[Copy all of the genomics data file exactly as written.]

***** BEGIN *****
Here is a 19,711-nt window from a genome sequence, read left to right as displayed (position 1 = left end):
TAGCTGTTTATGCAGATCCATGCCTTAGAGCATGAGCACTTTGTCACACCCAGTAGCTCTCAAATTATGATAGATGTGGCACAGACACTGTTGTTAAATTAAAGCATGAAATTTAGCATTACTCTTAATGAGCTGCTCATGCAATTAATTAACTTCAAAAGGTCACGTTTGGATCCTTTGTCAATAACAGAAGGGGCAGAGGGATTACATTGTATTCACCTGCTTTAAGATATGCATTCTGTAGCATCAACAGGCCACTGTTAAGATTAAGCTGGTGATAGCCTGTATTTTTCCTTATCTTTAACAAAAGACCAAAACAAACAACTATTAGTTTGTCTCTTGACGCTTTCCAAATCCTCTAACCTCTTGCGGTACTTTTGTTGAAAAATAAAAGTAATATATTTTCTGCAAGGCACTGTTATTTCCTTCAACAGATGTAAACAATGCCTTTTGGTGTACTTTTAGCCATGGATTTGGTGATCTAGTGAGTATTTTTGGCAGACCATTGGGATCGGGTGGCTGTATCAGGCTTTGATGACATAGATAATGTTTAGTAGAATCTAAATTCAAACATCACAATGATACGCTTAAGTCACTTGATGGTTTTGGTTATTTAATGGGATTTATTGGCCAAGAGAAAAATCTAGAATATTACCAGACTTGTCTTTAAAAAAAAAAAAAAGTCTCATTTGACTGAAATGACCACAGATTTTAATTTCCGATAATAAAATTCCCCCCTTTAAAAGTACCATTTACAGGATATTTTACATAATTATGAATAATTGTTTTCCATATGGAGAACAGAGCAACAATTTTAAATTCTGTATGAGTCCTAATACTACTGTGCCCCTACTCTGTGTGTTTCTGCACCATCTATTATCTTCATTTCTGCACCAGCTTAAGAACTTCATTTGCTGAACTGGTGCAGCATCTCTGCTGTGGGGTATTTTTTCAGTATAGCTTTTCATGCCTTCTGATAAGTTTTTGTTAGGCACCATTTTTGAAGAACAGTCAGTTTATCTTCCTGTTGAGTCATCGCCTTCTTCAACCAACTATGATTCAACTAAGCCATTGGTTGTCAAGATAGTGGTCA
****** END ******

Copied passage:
Here is a 19,711-nt window from a genome sequence, read left to right as displayed (position 1 = left end):
TAGCTGTTTATGCAGATCCATGCCTTAGAGCATGAGCACTTTGTCACACCCAGTAGCTCTCAAATTATGATAGATGTGGCACAGACACTGTTGTTAAATTAAAGCATGAAATTTAGCATTACTCTTAATGAGCTGCTCATGCAATTAATTAACTTCAAAAGGTCACGTTTGGATCCTTTGTCAATAACAGAAGGGGCAGAGGGATTACATTGTATTCACCTGCTTTAAGATATGCATTCTGTAGCATCAACAGGCCACTGTTAAGATTAAGCTGGTGATAGCCTGTATTTTTCCTTATCTTTAACAAAAGACCAAAACAAACAACTATTAGTTTGTCTCTTGACGCTTTCCAAATCCTCTAACCTCTTGCGGTACTTTTGTTGAAAAATAAAAGTAATATATTTTCTGCAAGGCACTGTTATTTCCTTCAACAGATGTAAACAATGCCTTTTGGTGTACTTTTAGCCATGGATTTGGTGATCTAGTGAGTATTTTTGGCAGACCATTGGGATCGGGTGGCTGTATCAGGCTTTGATGACATAGATAATGTTTAGTAGAATCTAAATTCAAACATCACAATGATACGCTTAAGTCACTTGATGGTTTTGGTTATTTAATGGGATTTATTGGCCAAGAGAAAAATCTAGAATATTACCAGACTTGTCTTTAAAAAAAAAAAAAAGTCTCATTTGACTGAAATGACCACAGATTTTAATTTCCGATAATAAAATTCCCCCCTTTAAAAGTACCATTTACAGGATATTTTACATAATTATGAATAATTGTTTTCCATATGGAGAACAGAGCAACAATTTTAAATTCTGTATGAGTCCTAATACTACTGTGCCCCTACTCTGTGTGTTTCTGCACCATCTATTATCTTCATTTCTGCACCAGCTTAAGAACTTCATTTGCTGAACTGGTGCAGCATCTCTGCTGTGGGGTATTTTTTCAGTATAGCTTTTCATGCCTTCTGATAAGTTTTTGTTAGGCACCATTTTTGAAGAACAGTCAGTTTATCTTCCTGTTGAGTCATCGCCTTCTTCAACCAACTATGATTCAACTAAGCCATTGGTTGTCAAGATAGTGGTCA